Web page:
Minister of Planning and Investment Bui Quang Vinh
2013 is known as the first year that the Vietnam Development Partnership Forum (VDPF) has replaced the Consultative Group (CG) meeting, organised in Vietnam since 1993. What is behind this change?
The CG used to be an annual dialogue on development policies and partnerships with international donors, as well as a forum to outline priorities to mobilise and utilise official development assistance (ODA) funds to Vietnam. It is also a platform for international donors to announce ODA commitments to Vietnam.
During the 1993-2012 period, international donors have committed more than $78 billion in ODA for Vietnam, with $56 billion already in signed agreements or 71.69 per cent of the total. The disbursed ODA funds reached more than $37.5 billion, 66.9 per cent of the total signed package over the last 20 years.
Given the new context that Vietnam has been a low-end middle-income country, the development relationship between the country and its partners should be changed in line with the global ODA context as well as Vietnam’s. As a result, the Vietnamese government and international donors agreed to renovate CG into an open platform for all of our development partners under the renewed name VDPF.
What are the major goals of the VDPF?
There are three main targets. The first is policy dialogues, whose aim is to dig deeper and more effectively into mid-term priorities in and challenges to Vietnam’s socio-economic development policymaking and implementation. To this end, VDPF’s principal agenda will not include discussions and announcements of ODA funds by international donors as they used to do at the of end of every CG meeting. But donors’ financial commitments continue to be an important facet in their development partnership with Vietnam and will be covered at either bilateral dialogues or other forums between the Vietnamese government and donors.
The second is discussing the formation and implementation of policies. Based on the results of topic-based policy dialogues at the VDPF, the Vietnamese government and development partners will agree on prioritised sectors, orientations, and solutions as well as developing greater coordination among all stakeholders.
Thirdly, VDPF is to become an open platform for all development partners. It has been expanded as a multi-lateral forum that looks to get involved all stakeholders in policymaking and implementation in Vietnam. Participants will also include representatives from grassroot government agencies, bilateral and multi-lateral donors, social organisations, local and international nongovernmental ogranisations (NGOs), the private sector, and research institutions.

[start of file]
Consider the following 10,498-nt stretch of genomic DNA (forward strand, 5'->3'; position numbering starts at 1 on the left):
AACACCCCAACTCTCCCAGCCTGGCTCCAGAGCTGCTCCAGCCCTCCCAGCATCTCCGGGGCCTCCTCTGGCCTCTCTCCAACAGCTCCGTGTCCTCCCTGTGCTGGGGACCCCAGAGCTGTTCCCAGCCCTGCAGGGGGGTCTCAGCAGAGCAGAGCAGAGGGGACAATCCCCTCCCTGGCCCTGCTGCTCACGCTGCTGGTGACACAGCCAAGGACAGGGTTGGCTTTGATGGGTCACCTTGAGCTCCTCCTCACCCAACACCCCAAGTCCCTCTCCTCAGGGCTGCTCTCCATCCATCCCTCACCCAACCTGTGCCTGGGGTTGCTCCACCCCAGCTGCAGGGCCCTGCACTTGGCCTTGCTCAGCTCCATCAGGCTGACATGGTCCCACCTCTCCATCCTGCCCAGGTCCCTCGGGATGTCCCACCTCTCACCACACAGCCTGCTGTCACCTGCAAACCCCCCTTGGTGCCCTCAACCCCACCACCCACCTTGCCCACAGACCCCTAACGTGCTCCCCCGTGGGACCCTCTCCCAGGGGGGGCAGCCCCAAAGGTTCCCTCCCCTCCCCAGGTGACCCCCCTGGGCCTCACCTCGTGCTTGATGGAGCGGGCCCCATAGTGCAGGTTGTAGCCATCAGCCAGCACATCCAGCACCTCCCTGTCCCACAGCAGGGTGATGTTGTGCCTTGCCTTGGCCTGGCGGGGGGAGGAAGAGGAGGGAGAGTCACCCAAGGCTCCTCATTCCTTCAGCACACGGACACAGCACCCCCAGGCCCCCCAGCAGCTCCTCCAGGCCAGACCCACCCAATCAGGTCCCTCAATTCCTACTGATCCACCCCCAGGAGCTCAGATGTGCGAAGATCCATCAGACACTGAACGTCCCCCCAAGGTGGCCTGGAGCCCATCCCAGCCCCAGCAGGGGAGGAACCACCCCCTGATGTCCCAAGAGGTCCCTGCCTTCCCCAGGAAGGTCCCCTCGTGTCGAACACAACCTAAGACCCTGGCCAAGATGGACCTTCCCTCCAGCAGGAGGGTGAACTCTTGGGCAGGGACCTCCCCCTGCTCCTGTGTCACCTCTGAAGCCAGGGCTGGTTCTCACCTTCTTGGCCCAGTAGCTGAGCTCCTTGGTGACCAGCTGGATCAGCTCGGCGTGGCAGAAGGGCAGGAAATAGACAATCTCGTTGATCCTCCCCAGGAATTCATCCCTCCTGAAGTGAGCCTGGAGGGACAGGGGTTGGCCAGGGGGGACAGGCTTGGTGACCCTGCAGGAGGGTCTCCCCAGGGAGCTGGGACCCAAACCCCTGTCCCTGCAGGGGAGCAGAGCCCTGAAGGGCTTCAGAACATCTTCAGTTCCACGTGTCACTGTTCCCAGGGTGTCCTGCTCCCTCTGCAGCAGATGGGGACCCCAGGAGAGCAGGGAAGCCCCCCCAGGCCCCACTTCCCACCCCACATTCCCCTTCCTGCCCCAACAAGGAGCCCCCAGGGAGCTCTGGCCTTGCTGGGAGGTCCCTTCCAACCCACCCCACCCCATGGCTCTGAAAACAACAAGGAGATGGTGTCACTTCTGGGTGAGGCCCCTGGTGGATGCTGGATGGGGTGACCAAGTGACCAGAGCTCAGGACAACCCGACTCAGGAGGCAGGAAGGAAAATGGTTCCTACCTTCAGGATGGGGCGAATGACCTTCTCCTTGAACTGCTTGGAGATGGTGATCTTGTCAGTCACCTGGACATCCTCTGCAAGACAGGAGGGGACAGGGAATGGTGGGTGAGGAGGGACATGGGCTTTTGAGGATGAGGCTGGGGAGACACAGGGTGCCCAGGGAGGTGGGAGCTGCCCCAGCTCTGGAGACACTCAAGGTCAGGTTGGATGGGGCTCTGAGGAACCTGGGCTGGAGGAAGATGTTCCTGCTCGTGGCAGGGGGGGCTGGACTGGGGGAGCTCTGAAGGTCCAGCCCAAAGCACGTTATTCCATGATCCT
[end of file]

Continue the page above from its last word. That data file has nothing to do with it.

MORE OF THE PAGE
Could you highlight the focal points of this year’s VDPF?
In line with the remaining two years’ objectives outlined in the Vietnam’s Socio-Economic Development Plan during 2011-2015, and within the new context of Vietnam’s partnership with the international donor community, the Vietnamese government and our development partners agreed to a principal nucleus of Establishing New Partnerships: Towards inclusive, sustainable and competitive growth. The VDPF 2013 theme follows this idea with maintaining economic stability, restructuring and growth resilience. The two core topics will address poverty reduction, particularly poverty reduction among ethnic minorities, and the private sectors’ involvement in providing public services, particularly water supply and sanitation. The forum will cover two technical topics: “Environmental management” and “Vocational training and capacity building”.
Why those two core topics?
Vietnam’s impressive successes in reducing poverty have been greatly acknowledged by the global community and by the United Nations, particularly towards achieving the Millennium Development Goals. That said, our country still struggles with sustainable poverty alleviation. While many have been raised out of poverty, there still remains a large number of the poor, particularly ethnic minorities. As such, the VDPF 2013 will focus on orientations and solutions to sustainable poverty reduction, as well as identification of priority areas, particularly the ethnic minorities.
Despite Vietnam’s improvements in rural and urban water supply and sanitation, we are challenged by how to expand these services sustainably and effectively to more people and how to guarantee quality. Management of these systems is also greatly in need of improvements. Though the state still plays an important role in supplying vital public services, the government is aware of the important involvement of private businesses in providing such services as well, that still has room to grow. Service quality can improve on the back of financial and technical contributions from non-state sectors. As such, the challenges to opening the door for the private sector in water supply and sanitation will be also a major topic of discussion at the VDPF 2013.